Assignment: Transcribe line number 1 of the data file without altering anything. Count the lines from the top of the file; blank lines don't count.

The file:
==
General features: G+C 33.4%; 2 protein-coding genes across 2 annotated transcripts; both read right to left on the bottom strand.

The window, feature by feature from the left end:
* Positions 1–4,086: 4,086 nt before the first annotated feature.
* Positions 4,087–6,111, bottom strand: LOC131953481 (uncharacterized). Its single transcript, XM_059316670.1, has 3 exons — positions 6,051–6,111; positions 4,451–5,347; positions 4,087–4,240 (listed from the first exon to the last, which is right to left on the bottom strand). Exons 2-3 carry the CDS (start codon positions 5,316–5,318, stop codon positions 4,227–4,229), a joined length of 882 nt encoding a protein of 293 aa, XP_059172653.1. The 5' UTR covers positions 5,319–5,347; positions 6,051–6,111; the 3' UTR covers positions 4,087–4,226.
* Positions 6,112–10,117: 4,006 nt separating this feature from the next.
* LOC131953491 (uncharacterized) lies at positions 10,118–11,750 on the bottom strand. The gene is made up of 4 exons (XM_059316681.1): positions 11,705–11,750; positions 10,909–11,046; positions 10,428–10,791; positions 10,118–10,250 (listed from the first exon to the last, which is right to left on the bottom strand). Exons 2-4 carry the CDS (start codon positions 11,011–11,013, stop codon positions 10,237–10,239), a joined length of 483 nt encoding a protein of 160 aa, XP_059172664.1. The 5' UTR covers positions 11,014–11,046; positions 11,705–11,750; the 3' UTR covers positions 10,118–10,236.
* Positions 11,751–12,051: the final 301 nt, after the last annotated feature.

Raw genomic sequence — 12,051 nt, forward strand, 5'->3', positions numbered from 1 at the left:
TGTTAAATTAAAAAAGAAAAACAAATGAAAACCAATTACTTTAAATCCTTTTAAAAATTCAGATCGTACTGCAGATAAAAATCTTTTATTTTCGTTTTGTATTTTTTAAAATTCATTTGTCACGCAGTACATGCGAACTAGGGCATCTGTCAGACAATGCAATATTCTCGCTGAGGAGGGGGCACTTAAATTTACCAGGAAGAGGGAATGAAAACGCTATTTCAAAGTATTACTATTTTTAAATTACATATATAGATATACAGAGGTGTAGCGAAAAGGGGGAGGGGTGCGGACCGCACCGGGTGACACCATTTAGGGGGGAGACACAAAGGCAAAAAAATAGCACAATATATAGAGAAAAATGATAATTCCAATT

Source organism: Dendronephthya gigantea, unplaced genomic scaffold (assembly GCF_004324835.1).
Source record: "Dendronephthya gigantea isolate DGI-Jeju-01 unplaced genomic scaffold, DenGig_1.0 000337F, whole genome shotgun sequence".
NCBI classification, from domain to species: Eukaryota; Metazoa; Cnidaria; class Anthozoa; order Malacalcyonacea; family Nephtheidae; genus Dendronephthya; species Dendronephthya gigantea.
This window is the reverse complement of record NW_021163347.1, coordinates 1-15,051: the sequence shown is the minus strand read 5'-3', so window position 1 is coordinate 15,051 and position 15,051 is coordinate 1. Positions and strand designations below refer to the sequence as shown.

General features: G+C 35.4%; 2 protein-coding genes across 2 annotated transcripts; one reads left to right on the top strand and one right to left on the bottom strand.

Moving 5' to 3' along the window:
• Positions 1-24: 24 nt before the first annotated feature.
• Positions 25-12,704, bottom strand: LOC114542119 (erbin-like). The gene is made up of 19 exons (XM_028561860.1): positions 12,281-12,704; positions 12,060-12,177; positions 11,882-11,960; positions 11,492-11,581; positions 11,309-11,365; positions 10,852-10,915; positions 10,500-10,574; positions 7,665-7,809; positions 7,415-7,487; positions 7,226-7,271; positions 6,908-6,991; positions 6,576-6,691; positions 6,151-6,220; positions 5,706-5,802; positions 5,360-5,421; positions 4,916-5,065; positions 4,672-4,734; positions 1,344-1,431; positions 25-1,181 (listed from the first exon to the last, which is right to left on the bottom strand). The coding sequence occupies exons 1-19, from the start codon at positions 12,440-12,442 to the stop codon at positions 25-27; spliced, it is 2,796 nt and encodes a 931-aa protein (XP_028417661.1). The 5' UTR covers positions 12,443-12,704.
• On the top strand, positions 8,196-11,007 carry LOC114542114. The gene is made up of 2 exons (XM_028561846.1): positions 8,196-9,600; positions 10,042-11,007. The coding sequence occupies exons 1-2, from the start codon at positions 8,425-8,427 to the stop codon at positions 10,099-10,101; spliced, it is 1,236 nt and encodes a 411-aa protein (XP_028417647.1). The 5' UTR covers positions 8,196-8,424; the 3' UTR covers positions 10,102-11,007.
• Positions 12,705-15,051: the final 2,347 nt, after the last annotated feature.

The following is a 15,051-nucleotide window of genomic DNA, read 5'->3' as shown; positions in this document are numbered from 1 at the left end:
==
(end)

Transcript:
General features: G+C 33.4%; 2 protein-coding genes across 2 annotated transcripts; both read right to left on the bottom strand.